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PostPosted: Tue Jan 09, 2018 4:31 pm 
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Today I went shopping with my mom and, during a talk, used a non-standard form of past tense (for those interested: "żem poszedł" instead of "poszedłem"). Everything went ok until evening, when she told me not to speak in such a "disgusting" manner, because "I sound like a peasant boy and teach my brother speaking that way, and he shouldn't speak like that as later he can write this on some exam and it will be disastrous for him". Then, when I tried to defend non-standard speech, she told me how many times I "shouted" at her when she said something incorrectly - all of these occasions were just jokes, which she told offended her after a couple months. Next we had a loud argument about some other, weakly related stuff, but it's not important. Now I'm wondering and asking you: how on earth can I defend colloquial language to a woman brought up in a prescriptive environment of my grandfather while still regarding the fact my brother's only abilities "for competitions" (don't have a better term) are swimming and "proper" grammar and pronunciation, so he could do really much worse in school without the second one?

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PostPosted: Wed Jan 10, 2018 5:02 am 
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The thing is though when it comes to standard varieties nowadays you're pretty hard-pressed to find people who don't have at least some grasp on it, simply because of the amount of media and/or teaching done in standard varieties in most if not all developed countries. So people who insist on only using "correct grammar" around their children in this day and age shouldn't really be worried at all, because their children will probably 1. know the standard already and 2. be perfectly capable of using the standard in the appropriate contexts. However, this was not so true so long ago, so if parents wanted their children to accrue any kind of social standing from the standard/prestige language they would have had to have made efforts themselves, so any such attitudes today may well be relics of those times.

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PostPosted: Wed Jan 10, 2018 9:46 am 
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The problem is people really tried hard to speak properly during the communist period in Poland and many adults raised in this time have a weird feeling of what is appropriate and good. Do people in other, especially Anglophone countries care less about that as there existed and still exists regional diversification? I think there was such a great amount of dialect levelling here (I remember reading somewhere Polish is probably the most homogeneous official language of a bigger state) adults just feel that any other speech sounds disgusting.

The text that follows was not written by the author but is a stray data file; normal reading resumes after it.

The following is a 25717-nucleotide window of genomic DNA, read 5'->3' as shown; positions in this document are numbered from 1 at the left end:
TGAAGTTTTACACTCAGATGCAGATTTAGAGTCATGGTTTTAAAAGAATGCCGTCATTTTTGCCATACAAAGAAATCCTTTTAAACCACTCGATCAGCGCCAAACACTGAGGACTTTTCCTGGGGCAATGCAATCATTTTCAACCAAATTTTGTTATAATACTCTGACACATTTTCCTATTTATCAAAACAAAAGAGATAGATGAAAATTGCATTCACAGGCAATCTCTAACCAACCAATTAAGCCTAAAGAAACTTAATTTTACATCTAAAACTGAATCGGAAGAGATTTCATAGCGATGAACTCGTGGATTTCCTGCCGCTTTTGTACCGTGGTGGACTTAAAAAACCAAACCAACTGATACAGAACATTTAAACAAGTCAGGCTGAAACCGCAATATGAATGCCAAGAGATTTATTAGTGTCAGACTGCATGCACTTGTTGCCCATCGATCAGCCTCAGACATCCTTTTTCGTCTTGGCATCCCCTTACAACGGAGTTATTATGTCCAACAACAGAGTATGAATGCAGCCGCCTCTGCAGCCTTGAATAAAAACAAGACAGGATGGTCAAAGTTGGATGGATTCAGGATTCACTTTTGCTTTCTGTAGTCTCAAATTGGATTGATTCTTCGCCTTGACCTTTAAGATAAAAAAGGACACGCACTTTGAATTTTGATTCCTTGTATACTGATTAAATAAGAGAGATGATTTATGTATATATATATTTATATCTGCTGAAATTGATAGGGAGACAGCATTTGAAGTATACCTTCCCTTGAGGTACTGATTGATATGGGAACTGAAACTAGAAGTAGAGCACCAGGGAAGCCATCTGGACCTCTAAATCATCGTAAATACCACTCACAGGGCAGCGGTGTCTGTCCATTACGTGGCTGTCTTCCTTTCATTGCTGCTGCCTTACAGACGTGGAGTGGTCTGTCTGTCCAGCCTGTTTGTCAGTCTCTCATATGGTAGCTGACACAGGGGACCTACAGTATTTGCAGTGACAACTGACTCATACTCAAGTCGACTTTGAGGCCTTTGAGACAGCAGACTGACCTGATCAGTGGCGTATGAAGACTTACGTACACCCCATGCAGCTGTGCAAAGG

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PostPosted: Wed Jan 10, 2018 10:43 am 
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But the point is that young people are capable of using that variation in the contexts it is suitable for, like they would probably never use those sorts of colloquial forms in say a job interview, so there's no need for people to insist on them using the standard all the time.

As for what happens in other places, well I can't speak for America (though I expect it doesn't play so much of a role) but in the UK there is still a good deal of stigma surrounding regional dialects other than SSE (Standard Southern English, which has effectively replaced RP as the de facto standard of the country).

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PostPosted: Wed Jan 10, 2018 11:00 am 
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Frislander wrote:
But the point is that young people are capable of using that variation in the contexts it is suitable for, like they would probably never use those sorts of colloquial forms in say a job interview, so there's no need for people to insist on them using the standard all the time.


...no offence, but I think you have a deeply naive view of sociocultural relations in the UK, if you think this is true. Young people from other backgrounds generally cannot switch into SSBE for interviews (indeed, attempting to do this is highly criticised from both directions), and this does have a significant impact on their employment prospects. It is easier to standardise grammar and vocabulary, but in practice many young people are unable to reliably do this in conversation, again seriously impacting their employment prospects.